Richard Cordray, former director of the Consumer Financial Protection Bureau, announced Tuesday he’s officially entering the race for governor of Ohio as has been long expected.

Cordray, who also served as the Ohio attorney general and treasurer, joins a crowded field of Democrats aiming to replace Gov. John Kasich, a Republican, whose term ends in January 2019.

In a campaign ad announcing his candidacy, Cordray, 58, touted the support he’s had from former President Barack Obama and Sen. Elizabeth Warren, D-Mass., as well as his record as leader of the CFBP.

“Working with President Obama and leading the Consumer Financial Protection Bureau, I had one job to do: to protect people and their hard-earned money, and I’m proud of the job we did,” Cordray said. “Being a voice for regular folks wasn’t easy. Congress, big banks, and then the new administration tried to protect the powerful interests, but we didn’t back down.”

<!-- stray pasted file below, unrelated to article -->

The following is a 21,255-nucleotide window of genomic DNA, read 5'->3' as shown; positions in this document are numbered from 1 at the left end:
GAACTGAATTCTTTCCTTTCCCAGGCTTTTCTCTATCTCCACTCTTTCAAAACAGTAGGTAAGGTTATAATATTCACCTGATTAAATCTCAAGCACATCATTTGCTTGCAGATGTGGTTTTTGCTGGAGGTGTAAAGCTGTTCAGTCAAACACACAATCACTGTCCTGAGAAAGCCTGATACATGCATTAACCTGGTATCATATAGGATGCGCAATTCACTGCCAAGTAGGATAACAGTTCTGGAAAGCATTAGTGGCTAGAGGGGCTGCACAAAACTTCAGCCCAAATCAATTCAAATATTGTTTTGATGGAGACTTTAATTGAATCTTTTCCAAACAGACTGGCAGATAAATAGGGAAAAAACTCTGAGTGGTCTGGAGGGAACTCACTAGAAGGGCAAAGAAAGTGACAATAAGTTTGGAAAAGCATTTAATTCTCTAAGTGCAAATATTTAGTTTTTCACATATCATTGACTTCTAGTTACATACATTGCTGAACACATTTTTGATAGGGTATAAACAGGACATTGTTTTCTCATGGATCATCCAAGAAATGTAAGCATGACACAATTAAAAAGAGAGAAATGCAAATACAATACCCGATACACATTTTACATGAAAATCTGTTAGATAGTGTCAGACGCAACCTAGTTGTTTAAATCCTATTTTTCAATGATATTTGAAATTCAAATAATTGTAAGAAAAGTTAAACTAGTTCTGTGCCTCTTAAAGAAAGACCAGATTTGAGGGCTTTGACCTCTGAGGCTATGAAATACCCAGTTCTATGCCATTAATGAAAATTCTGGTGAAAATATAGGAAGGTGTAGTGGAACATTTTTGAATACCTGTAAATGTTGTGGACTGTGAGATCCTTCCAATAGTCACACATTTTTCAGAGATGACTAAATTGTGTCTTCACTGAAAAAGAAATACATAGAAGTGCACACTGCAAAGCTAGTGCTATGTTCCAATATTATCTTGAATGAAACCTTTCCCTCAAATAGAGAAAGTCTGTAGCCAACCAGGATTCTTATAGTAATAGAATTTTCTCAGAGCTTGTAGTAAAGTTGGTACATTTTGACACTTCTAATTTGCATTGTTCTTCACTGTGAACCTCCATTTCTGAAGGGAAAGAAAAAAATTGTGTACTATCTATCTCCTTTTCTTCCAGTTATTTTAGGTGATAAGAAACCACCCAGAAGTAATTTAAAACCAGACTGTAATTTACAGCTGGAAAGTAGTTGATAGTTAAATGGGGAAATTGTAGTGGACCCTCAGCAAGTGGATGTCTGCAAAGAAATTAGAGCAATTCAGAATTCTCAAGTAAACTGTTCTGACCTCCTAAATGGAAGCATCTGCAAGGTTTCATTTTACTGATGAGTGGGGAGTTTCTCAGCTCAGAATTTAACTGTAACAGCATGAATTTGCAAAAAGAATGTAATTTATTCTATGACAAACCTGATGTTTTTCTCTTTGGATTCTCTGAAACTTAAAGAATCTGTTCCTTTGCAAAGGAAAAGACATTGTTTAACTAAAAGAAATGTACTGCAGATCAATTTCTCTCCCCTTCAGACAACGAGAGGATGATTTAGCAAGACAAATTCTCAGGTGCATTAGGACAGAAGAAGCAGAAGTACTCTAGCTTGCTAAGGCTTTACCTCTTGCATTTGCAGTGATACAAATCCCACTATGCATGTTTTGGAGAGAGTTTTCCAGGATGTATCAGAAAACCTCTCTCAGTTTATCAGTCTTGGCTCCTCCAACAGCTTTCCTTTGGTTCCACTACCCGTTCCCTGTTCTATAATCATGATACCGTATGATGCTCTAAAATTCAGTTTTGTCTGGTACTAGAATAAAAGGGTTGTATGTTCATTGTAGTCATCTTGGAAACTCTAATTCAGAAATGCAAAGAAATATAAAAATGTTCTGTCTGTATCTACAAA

Cordray said he aims to combat President Trump’s agenda and as governor, will “make things fairer” for Ohioans.

“President Trump’s agenda is all about creating conflict and dividing our communities. At the same time, in Ohio, the state government is waging a war on local governments and has been for years. We know that’s wrong, and together, I know how we can stop it,” he said. “By working together, we can bring down the cost of housing, healthcare and college, and bring wages back up. We will do it by never forgetting that moms and dads, teachers and truck drivers, farmers and firefighters, that regular folks come first.”

In response to Cordray’s candidacy, the Republican Governors Association painted the Democrat as “Washington D.C.’s most power-hungry and least accountable bureaucrat.”

“For the last five years, Richard Cordray has led an out-of-control CFPB that has been constantly accused of bureaucratic overreach, resistance to transparency, and partisan political activity,” the Republican Governors Association said. “Cordray’s record proves that he’s unfit to serve as Ohio’s next governor.”

Cordray joins a field of five Democrats, including Ohio Supreme Court Justice Bill O’Neill, former state Rep. Connie Pillich, state Sen. Joe Schiavoni, former U.S. Rep. Betty Sutton and Dayton, Ohio, Mayor Nan Whaley.

Republican Attorney General Mike DeWine, who defeated Cordray for the post in 2010, is considered the GOP’s frontrunner.